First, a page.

I grow a LOT of our food. I enjoy it. And it's cheap too. As in frugal. Where else can you buy all the Bok Choy you might ever eat in a summer for $1.89? Or basil? Have you bought enough basil to make pesto lately? Yeah, it's not cheap but I just bought 4 different kinds to grow this summer for 10 bucks. A while back I ordered all of the onions we are going to grow for about 50 bucks. Growing your own food can be a great way to say money and doing it organically means you get(at least) triple benefits :
1)cheap organics of course + no money spent of fertilizer
2) healthy for you
3)healthy for the earth
I'm sure the list can go on and on but I can't.
What? you say you don't garden? Well, why not start small with an herb garden in a container? Small, easy to maintain and delish results. Or a salad container garden. Tomatoes can grow just about anywhere outside, OK except here we need special varieties or a greenhouse. But you get my drift, there are many options for all people.
No experience at all? Seek out your local Cooperative Extension office, they usually offer free gardening classes and composting classes among many other services. They wealth and breadth of their knowledge is amazing. And get this they are paid, highly schooledprofessionals employed by land grant universities (a few examples? Cornell and Purdue!) to HELP YOU FOR FREE. Seriously they are there to spread the wealth of knowledge from land grant universities. They can tell what kind of bug you just found, where to plant a garden, why your compost isn't heating up all for FREE. It's their job so before you go out to your local yokel MEGA BuyAlot Boxopoly check out this free trained resource near you. They are in ALL 50 states and they are there for the express purpose of helping people like you and me. You can also look for their Master Gardeners who usually run springhotlines to answer questions about gardens. Master Gardeners are trained as extensions of the extension office so more people benefit from the huge amount of research that these universities do. Even if the university is no where near you they all have many branches throughout the state.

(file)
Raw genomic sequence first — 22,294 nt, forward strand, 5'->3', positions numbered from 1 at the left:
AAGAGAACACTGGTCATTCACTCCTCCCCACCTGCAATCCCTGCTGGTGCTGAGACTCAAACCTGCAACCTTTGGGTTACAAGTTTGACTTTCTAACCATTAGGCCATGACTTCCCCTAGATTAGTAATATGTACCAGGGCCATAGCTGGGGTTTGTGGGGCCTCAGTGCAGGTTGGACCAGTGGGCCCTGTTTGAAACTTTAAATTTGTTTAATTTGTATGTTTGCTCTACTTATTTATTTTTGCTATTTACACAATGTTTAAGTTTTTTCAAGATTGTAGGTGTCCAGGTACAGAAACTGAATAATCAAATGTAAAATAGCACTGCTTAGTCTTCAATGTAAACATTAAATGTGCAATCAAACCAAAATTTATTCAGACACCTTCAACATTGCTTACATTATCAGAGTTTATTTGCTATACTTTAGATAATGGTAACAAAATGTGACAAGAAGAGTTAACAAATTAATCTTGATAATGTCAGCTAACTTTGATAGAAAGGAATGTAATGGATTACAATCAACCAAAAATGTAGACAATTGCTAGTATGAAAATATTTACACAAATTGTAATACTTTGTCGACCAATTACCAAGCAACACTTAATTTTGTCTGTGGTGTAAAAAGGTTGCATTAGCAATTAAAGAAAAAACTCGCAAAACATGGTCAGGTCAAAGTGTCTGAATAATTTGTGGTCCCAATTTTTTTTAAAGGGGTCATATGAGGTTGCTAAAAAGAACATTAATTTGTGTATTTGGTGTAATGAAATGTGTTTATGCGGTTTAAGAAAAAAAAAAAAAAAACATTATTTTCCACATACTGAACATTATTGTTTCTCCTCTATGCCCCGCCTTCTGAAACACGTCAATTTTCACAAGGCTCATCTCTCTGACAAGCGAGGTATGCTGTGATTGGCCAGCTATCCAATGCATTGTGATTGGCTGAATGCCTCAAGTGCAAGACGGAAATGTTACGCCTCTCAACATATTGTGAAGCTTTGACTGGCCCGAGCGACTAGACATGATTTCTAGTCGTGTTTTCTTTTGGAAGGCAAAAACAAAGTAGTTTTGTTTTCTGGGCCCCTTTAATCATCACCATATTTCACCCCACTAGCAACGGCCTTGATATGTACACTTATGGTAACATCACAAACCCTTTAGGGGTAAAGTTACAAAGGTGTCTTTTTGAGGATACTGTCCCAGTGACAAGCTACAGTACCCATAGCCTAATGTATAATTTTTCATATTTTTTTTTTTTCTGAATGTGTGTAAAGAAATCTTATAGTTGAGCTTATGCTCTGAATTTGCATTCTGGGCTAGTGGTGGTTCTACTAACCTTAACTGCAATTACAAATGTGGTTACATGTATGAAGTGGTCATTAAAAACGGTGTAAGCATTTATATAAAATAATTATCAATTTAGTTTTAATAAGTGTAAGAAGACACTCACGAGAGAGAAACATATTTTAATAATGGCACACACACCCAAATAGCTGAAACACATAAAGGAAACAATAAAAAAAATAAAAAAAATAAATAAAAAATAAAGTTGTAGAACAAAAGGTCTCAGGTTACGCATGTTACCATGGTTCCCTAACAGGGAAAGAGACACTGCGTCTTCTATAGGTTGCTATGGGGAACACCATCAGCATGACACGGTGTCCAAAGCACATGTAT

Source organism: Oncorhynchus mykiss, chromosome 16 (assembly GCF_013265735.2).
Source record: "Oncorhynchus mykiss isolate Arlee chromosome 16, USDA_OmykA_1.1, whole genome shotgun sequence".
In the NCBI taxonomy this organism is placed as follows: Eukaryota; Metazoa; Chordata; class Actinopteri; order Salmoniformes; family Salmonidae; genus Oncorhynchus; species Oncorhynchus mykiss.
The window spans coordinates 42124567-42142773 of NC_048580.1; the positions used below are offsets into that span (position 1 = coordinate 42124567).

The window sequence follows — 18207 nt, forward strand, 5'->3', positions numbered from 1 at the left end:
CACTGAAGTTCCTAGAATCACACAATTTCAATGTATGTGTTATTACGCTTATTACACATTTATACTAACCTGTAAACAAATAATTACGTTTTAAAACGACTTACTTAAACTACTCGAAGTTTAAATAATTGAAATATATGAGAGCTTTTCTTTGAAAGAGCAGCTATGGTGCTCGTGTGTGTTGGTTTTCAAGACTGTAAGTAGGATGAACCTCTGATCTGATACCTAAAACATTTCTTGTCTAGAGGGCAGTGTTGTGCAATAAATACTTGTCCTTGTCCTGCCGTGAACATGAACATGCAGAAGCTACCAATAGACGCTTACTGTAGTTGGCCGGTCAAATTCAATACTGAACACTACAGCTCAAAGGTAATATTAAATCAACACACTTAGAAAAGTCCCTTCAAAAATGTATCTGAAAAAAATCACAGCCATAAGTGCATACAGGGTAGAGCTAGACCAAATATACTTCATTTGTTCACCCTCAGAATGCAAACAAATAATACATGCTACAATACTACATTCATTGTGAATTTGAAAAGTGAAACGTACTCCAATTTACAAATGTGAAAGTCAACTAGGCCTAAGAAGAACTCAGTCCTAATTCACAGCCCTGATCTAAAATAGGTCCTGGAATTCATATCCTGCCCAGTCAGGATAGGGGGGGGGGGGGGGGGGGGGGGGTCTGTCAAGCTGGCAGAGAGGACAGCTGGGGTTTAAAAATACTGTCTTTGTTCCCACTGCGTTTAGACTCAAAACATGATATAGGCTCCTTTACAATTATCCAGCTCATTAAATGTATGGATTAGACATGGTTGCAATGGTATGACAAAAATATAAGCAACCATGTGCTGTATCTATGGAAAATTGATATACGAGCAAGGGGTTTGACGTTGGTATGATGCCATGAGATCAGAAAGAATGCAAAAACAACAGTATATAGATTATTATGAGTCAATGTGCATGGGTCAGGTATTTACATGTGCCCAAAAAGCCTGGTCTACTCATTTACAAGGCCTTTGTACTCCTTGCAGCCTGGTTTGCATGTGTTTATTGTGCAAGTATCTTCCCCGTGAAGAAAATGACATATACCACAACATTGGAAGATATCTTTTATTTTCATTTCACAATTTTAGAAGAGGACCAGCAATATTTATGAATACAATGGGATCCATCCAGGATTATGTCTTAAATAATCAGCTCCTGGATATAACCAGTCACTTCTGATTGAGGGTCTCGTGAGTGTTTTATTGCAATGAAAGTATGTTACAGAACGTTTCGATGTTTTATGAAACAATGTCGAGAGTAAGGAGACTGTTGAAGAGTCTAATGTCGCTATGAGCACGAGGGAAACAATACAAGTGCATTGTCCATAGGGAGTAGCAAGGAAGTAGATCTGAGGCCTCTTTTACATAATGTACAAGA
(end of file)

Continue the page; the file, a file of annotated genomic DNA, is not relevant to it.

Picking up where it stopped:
I started some plants the other night, in less than 48 hours I had Bok Choy and lettuce up and reaching for the sky. Yes, you do need to buy some initial pots and flats and some soil but those are small investments that can, for the most part, be used again and again. Something don't need to be purchased and this is a great time to stretch your recycling mind. I use old yogurt cupscut in strips as plant markers and dish soap bottles (rinsed out really well) for gentle watering of new seedlings.
Growing your own food can really be empowering, I love to go out in the cool evenings and walk around my gardens thinking I did this and it's all mine. Actually it's not though because my kids have gardens and my chickens make the compost and my husband tills and we all harvest. But still, in my mind, it's all my creation.
recycled plant markers
dirt cheap eating starts here
newly planted flats and my watering jug
Still working on the kitchen, little bit #3 seems better but we'll have to wait and see.